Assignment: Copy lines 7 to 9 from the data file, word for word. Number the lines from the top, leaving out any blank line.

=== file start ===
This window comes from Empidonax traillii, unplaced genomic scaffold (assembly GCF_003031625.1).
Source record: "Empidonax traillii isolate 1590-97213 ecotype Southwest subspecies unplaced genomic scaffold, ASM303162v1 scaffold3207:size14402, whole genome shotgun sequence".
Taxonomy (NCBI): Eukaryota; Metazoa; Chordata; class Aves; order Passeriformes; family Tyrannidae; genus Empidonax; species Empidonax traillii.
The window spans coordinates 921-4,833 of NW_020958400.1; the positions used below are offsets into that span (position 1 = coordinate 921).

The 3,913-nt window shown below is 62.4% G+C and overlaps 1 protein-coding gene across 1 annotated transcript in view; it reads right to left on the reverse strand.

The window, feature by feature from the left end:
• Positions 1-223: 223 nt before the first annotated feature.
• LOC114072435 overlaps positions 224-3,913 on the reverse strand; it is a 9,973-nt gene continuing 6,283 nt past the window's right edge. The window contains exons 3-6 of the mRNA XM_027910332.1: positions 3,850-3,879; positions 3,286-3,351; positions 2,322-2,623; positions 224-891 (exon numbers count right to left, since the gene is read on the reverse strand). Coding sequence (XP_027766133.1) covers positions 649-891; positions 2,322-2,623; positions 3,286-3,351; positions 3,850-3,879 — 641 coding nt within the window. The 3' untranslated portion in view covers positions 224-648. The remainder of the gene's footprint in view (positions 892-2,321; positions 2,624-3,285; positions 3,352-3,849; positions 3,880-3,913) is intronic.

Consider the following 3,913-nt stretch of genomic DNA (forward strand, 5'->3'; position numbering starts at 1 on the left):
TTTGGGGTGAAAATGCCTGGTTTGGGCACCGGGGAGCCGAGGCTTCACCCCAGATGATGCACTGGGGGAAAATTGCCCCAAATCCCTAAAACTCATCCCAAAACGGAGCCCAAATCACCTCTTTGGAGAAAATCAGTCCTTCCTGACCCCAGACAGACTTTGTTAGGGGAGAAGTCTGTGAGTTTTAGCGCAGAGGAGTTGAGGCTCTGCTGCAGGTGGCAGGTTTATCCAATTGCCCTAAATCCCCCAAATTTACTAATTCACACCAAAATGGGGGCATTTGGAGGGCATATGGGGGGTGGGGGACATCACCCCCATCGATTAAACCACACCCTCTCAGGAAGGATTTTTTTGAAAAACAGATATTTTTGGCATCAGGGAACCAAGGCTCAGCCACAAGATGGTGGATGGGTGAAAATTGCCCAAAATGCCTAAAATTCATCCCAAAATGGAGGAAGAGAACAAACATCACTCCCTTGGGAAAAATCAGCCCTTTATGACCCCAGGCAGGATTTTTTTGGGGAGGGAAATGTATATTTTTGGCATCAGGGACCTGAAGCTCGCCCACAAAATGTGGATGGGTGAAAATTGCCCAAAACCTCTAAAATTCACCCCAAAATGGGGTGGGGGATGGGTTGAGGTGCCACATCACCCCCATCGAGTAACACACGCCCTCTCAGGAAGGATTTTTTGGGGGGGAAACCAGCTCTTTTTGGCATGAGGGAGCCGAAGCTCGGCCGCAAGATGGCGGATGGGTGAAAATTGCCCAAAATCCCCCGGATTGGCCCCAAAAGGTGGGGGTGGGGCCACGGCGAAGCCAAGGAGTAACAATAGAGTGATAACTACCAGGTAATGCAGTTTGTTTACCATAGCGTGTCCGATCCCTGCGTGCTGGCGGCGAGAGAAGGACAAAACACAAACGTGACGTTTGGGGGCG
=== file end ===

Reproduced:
• Positions 1-223: 223 nt before the first annotated feature.
• LOC114072435 overlaps positions 224-3,913 on the reverse strand; it is a 9,973-nt gene continuing 6,283 nt past the window's right edge. The window contains exons 3-6 of the mRNA XM_027910332.1: positions 3,850-3,879; positions 3,286-3,351; positions 2,322-2,623; positions 224-891 (exon numbers count right to left, since the gene is read on the reverse strand). Coding sequence (XP_027766133.1) covers positions 649-891; positions 2,322-2,623; positions 3,286-3,351; positions 3,850-3,879 — 641 coding nt within the window. The 3' untranslated portion in view covers positions 224-648. The remainder of the gene's footprint in view (positions 892-2,321; positions 2,624-3,285; positions 3,352-3,849; positions 3,880-3,913) is intronic.

Consider the following 3,913-nt stretch of genomic DNA (forward strand, 5'->3'; position numbering starts at 1 on the left):